By Martin S. Hussey Jr., Correspondent
This is dedicated to Sharon and Carol Ann. I want to thank you both for giving me your extra ticket and for the wonderful time at the concert. Hopefully, I will see you again at more concerts!
On Jan. 16, 2022, between 3:00 p.m. and 5:00 p.m., the first concert of the 2021–2022 season of the Yavapai Symphony Association (YSA) began at the Yavapai College Performing Arts Center in Prescott, Arizona. It featured violinist Steven Moeckel, accompanied by pianist Paula Fan. The YSA was excited to have started this season, as the last two seasons of 2019 – 2020 and 2020 – 2021 were canceled due to the COVID-19 pandemic and major roof and HVAC repairs between May and October 2021. They were also thankful for the audience members purchasing tickets and for their sponsors, among them being Jim and Linda Lee, the same couple who helped fund Embry-Riddle’s planetarium.
Steven Moeckel was a talented violinist since childhood. He toured as the principal soprano soloist of the renowned Vienna Boys Choir since he was 11 years old. He graduated with honors from Mozarteum University in Salzburg, Austria at the age of 19 and immediately assumed the position of Co-Concertmaster of Germany’s Ulm Philharmonic. After his return to the United States, Moeckel continued his career as a concertmaster, soloist, and chamber artist. He has performed with Leon Fleisher and Menachem Pressler at Chicago’s Ravinia Festival and with William Wolfram. His website can be found here: [https://www.stevenmoeckel.com/].
Paula Fan was one of the first recipients of the doctorate in collaborative piano from the University of Southern California in Los Angeles, California, and she lectures on the subject worldwide, from the University of Arizona at Tucson, Arizona, to the Eastman School of Music in Rochester, New York, as well as multiple conservatories throughout China. She has performed on five continents, recorded 25 albums, and served as the Tucson Symphony Orchestra’s principal keyboardist for over 30 seasons. She has also broadcast for the BBC, NPR, Radio Television China, and international stations from Bosnia to Australia.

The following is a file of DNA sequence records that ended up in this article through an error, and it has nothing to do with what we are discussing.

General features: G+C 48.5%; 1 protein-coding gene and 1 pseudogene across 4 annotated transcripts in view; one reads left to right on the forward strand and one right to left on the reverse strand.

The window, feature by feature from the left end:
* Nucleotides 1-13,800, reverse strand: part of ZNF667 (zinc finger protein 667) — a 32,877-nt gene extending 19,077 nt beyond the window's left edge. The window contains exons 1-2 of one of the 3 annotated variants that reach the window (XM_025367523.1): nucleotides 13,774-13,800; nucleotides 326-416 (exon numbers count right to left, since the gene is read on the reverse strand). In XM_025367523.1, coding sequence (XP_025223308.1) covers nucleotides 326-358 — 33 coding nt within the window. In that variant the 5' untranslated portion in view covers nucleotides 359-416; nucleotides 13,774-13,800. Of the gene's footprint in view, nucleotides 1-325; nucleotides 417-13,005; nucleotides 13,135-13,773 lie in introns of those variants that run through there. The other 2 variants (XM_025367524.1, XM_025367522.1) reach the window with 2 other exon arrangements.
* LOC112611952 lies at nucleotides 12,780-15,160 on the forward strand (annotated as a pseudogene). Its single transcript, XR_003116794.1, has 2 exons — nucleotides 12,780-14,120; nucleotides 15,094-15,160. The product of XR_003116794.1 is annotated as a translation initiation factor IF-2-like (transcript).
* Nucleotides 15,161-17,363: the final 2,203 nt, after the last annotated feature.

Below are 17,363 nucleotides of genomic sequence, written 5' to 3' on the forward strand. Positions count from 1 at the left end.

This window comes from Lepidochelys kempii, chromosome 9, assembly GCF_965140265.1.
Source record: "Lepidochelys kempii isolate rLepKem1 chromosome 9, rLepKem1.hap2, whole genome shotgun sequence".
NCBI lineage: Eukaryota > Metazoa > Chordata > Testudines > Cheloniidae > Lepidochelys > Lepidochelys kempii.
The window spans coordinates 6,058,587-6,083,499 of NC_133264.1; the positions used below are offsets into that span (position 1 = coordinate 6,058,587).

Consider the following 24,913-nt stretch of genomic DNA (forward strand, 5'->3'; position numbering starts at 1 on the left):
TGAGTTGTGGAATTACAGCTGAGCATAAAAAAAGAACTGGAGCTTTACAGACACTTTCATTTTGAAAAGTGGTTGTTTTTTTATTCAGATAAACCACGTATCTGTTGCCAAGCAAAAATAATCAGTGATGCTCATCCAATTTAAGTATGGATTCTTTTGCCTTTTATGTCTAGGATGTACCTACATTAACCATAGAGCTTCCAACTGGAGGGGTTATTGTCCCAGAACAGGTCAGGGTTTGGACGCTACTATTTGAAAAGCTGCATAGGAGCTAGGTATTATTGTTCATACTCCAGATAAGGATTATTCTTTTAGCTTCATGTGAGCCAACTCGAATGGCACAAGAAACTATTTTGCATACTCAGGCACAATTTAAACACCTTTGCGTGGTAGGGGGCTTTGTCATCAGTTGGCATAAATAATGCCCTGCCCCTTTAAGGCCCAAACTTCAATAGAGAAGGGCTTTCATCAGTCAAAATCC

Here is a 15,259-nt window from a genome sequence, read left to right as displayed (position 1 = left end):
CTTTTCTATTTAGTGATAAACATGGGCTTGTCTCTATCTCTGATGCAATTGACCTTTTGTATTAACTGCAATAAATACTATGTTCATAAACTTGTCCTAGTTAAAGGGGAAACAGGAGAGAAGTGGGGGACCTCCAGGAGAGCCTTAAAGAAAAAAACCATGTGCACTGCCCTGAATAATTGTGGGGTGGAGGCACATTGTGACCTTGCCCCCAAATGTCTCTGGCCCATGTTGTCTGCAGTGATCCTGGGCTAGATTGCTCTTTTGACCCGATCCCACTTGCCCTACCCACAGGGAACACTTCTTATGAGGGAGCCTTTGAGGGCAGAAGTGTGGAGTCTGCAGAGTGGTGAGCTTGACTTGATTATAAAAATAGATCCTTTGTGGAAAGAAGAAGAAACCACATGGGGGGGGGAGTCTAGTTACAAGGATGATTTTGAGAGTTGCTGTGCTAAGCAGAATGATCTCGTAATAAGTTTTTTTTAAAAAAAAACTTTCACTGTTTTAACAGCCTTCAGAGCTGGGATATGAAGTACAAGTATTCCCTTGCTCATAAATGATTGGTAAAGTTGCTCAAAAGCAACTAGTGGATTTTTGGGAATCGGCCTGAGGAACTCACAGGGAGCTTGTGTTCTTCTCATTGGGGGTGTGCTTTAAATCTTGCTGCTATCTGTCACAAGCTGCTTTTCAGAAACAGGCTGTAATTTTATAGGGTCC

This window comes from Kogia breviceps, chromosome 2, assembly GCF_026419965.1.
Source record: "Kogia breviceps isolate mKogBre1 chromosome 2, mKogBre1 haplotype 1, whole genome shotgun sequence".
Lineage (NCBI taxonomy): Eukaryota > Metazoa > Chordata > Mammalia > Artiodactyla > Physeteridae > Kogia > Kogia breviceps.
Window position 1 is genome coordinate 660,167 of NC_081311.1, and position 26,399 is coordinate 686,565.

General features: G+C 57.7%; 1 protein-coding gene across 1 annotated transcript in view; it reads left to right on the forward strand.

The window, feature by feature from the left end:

Moeckel and Fan first performed the “Violin Sonata in E minor, Op. 82”, which has three movements: I. “Allegro”, II. “Romance andante”, and III. “Allegro non tropo.” It was first written by Sir Edward Elgar (1857–1934) in 1918 and was first performed in 1919. The next two pieces were “Liebesfreud” (German: Love’s Joy) and “Liebesleid” (German: Love’s Sorrow), which were composed by the Austrian American violinist Fritz Kreisler (1875–1962). The next two pieces played were “Salut D’Amour, Op. 12”, and” La Capricieuse, Op. 17”, both composed by Elgar. After those pieces wrapped up, there was an intermission period. When the period ended, they performed the final piece of the concert: “Sonata for Violin and Piano, Op. 18”, which also has three movements: I. “Allegro ma non tropo”, II. “Improvisation Andante cantabile”, and III. “Finale: Andante – Allegro”. That piece was written by the German composer Richard Strauss (1864–1949) between 1887 and 1888.
After the end of the concert, audience members could go purchase an album of the concert for $20.00. Additionally, one could get Moeckel’s autograph on the CD if they wished, at no extra cost. After this concert, the Yavapai Symphony Association has six more concerts for this season. For more information on these concerts, visit their website at http://yavapaisymphony.org/events/2020-2021-concert-season/.